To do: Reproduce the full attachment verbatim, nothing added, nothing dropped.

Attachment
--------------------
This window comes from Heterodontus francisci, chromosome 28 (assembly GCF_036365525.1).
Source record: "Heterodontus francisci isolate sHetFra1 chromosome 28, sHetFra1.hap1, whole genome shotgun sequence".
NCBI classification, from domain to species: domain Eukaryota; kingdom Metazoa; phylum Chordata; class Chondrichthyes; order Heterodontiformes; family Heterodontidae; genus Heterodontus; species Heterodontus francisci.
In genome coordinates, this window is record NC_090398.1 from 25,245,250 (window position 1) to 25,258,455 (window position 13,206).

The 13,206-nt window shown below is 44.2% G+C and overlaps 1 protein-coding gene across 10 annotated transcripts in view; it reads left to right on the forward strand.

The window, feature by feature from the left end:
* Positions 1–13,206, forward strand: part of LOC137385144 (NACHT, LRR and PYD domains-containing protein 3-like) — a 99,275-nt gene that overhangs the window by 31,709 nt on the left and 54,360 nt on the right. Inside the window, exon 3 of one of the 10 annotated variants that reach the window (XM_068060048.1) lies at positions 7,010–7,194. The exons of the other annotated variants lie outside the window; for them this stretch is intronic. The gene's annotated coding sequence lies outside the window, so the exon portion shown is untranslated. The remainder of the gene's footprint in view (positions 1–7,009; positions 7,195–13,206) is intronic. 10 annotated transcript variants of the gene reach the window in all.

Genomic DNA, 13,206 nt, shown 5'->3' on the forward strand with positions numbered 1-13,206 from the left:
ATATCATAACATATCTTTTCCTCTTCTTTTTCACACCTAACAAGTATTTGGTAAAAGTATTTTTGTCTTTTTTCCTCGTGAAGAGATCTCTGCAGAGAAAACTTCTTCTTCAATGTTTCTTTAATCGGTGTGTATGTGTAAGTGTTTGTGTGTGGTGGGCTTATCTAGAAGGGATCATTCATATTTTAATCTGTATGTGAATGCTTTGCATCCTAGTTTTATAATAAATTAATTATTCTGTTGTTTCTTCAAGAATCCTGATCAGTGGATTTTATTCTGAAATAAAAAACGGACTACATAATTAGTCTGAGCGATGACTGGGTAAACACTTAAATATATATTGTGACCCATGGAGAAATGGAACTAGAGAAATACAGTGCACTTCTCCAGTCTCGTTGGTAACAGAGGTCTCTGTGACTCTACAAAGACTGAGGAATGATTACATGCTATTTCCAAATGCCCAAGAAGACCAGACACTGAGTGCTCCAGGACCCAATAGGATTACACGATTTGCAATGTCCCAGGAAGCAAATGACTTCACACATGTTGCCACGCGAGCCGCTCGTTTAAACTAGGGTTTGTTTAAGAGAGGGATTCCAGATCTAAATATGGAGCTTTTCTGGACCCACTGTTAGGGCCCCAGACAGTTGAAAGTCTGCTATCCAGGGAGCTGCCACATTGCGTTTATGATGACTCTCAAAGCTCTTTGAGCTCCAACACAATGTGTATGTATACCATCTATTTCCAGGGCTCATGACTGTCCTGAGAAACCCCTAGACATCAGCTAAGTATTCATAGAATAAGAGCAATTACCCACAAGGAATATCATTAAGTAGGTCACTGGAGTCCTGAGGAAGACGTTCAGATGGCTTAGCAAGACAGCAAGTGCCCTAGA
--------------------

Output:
This window comes from Heterodontus francisci, chromosome 28 (assembly GCF_036365525.1).
Source record: "Heterodontus francisci isolate sHetFra1 chromosome 28, sHetFra1.hap1, whole genome shotgun sequence".
NCBI classification, from domain to species: domain Eukaryota; kingdom Metazoa; phylum Chordata; class Chondrichthyes; order Heterodontiformes; family Heterodontidae; genus Heterodontus; species Heterodontus francisci.
In genome coordinates, this window is record NC_090398.1 from 25,245,250 (window position 1) to 25,258,455 (window position 13,206).

The 13,206-nt window shown below is 44.2% G+C and overlaps 1 protein-coding gene across 10 annotated transcripts in view; it reads left to right on the forward strand.

The window, feature by feature from the left end:
* Positions 1–13,206, forward strand: part of LOC137385144 (NACHT, LRR and PYD domains-containing protein 3-like) — a 99,275-nt gene that overhangs the window by 31,709 nt on the left and 54,360 nt on the right. Inside the window, exon 3 of one of the 10 annotated variants that reach the window (XM_068060048.1) lies at positions 7,010–7,194. The exons of the other annotated variants lie outside the window; for them this stretch is intronic. The gene's annotated coding sequence lies outside the window, so the exon portion shown is untranslated. The remainder of the gene's footprint in view (positions 1–7,009; positions 7,195–13,206) is intronic. 10 annotated transcript variants of the gene reach the window in all.

Genomic DNA, 13,206 nt, shown 5'->3' on the forward strand with positions numbered 1-13,206 from the left:
ATATCATAACATATCTTTTCCTCTTCTTTTTCACACCTAACAAGTATTTGGTAAAAGTATTTTTGTCTTTTTTCCTCGTGAAGAGATCTCTGCAGAGAAAACTTCTTCTTCAATGTTTCTTTAATCGGTGTGTATGTGTAAGTGTTTGTGTGTGGTGGGCTTATCTAGAAGGGATCATTCATATTTTAATCTGTATGTGAATGCTTTGCATCCTAGTTTTATAATAAATTAATTATTCTGTTGTTTCTTCAAGAATCCTGATCAGTGGATTTTATTCTGAAATAAAAAACGGACTACATAATTAGTCTGAGCGATGACTGGGTAAACACTTAAATATATATTGTGACCCATGGAGAAATGGAACTAGAGAAATACAGTGCACTTCTCCAGTCTCGTTGGTAACAGAGGTCTCTGTGACTCTACAAAGACTGAGGAATGATTACATGCTATTTCCAAATGCCCAAGAAGACCAGACACTGAGTGCTCCAGGACCCAATAGGATTACACGATTTGCAATGTCCCAGGAAGCAAATGACTTCACACATGTTGCCACGCGAGCCGCTCGTTTAAACTAGGGTTTGTTTAAGAGAGGGATTCCAGATCTAAATATGGAGCTTTTCTGGACCCACTGTTAGGGCCCCAGACAGTTGAAAGTCTGCTATCCAGGGAGCTGCCACATTGCGTTTATGATGACTCTCAAAGCTCTTTGAGCTCCAACACAATGTGTATGTATACCATCTATTTCCAGGGCTCATGACTGTCCTGAGAAACCCCTAGACATCAGCTAAGTATTCATAGAATAAGAGCAATTACCCACAAGGAATATCATTAAGTAGGTCACTGGAGTCCTGAGGAAGACGTTCAGATGGCTTAGCAAGACAGCAAGTGCCCTAGA